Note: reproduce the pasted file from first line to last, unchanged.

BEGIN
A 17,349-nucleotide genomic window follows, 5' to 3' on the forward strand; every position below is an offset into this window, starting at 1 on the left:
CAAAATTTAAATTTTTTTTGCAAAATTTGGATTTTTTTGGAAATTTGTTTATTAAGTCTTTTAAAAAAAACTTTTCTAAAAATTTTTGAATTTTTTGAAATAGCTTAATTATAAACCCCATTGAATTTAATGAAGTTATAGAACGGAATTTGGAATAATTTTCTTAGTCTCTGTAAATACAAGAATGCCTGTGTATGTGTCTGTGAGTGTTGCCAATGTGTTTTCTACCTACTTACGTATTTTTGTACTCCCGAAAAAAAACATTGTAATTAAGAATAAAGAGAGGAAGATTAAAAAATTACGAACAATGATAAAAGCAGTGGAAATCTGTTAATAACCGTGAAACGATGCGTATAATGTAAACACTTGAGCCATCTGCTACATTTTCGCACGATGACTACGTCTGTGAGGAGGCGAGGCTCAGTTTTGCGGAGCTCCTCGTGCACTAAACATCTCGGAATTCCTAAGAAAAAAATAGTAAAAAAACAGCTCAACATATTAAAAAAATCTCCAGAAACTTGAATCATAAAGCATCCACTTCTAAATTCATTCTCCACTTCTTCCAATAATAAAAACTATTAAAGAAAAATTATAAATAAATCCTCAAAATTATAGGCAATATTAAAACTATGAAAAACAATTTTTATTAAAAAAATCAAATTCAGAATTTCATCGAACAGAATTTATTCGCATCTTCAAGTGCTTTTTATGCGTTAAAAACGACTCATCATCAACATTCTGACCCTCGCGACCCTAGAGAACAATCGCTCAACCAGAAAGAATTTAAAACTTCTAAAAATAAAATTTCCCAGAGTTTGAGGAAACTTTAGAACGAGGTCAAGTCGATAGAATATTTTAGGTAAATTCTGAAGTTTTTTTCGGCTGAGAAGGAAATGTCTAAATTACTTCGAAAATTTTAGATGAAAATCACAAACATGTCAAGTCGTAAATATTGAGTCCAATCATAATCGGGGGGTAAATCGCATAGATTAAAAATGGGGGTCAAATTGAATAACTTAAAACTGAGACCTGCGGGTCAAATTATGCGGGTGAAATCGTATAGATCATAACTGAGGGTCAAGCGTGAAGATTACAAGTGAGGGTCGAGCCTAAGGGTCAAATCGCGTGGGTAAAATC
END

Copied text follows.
A 17,349-nucleotide genomic window follows, 5' to 3' on the forward strand; every position below is an offset into this window, starting at 1 on the left:
CAAAATTTAAATTTTTTTTGCAAAATTTGGATTTTTTTGGAAATTTGTTTATTAAGTCTTTTAAAAAAAACTTTTCTAAAAATTTTTGAATTTTTTGAAATAGCTTAATTATAAACCCCATTGAATTTAATGAAGTTATAGAACGGAATTTGGAATAATTTTCTTAGTCTCTGTAAATACAAGAATGCCTGTGTATGTGTCTGTGAGTGTTGCCAATGTGTTTTCTACCTACTTACGTATTTTTGTACTCCCGAAAAAAAACATTGTAATTAAGAATAAAGAGAGGAAGATTAAAAAATTACGAACAATGATAAAAGCAGTGGAAATCTGTTAATAACCGTGAAACGATGCGTATAATGTAAACACTTGAGCCATCTGCTACATTTTCGCACGATGACTACGTCTGTGAGGAGGCGAGGCTCAGTTTTGCGGAGCTCCTCGTGCACTAAACATCTCGGAATTCCTAAGAAAAAAATAGTAAAAAAACAGCTCAACATATTAAAAAAATCTCCAGAAACTTGAATCATAAAGCATCCACTTCTAAATTCATTCTCCACTTCTTCCAATAATAAAAACTATTAAAGAAAAATTATAAATAAATCCTCAAAATTATAGGCAATATTAAAACTATGAAAAACAATTTTTATTAAAAAAATCAAATTCAGAATTTCATCGAACAGAATTTATTCGCATCTTCAAGTGCTTTTTATGCGTTAAAAACGACTCATCATCAACATTCTGACCCTCGCGACCCTAGAGAACAATCGCTCAACCAGAAAGAATTTAAAACTTCTAAAAATAAAATTTCCCAGAGTTTGAGGAAACTTTAGAACGAGGTCAAGTCGATAGAATATTTTAGGTAAATTCTGAAGTTTTTTTCGGCTGAGAAGGAAATGTCTAAATTACTTCGAAAATTTTAGATGAAAATCACAAACATGTCAAGTCGTAAATATTGAGTCCAATCATAATCGGGGGGTAAATCGCATAGATTAAAAATGGGGGTCAAATTGAATAACTTAAAACTGAGACCTGCGGGTCAAATTATGCGGGTGAAATCGTATAGATCATAACTGAGGGTCAAGCGTGAAGATTACAAGTGAGGGTCGAGCCTAAGGGTCAAATCGCGTGGGTAAAATC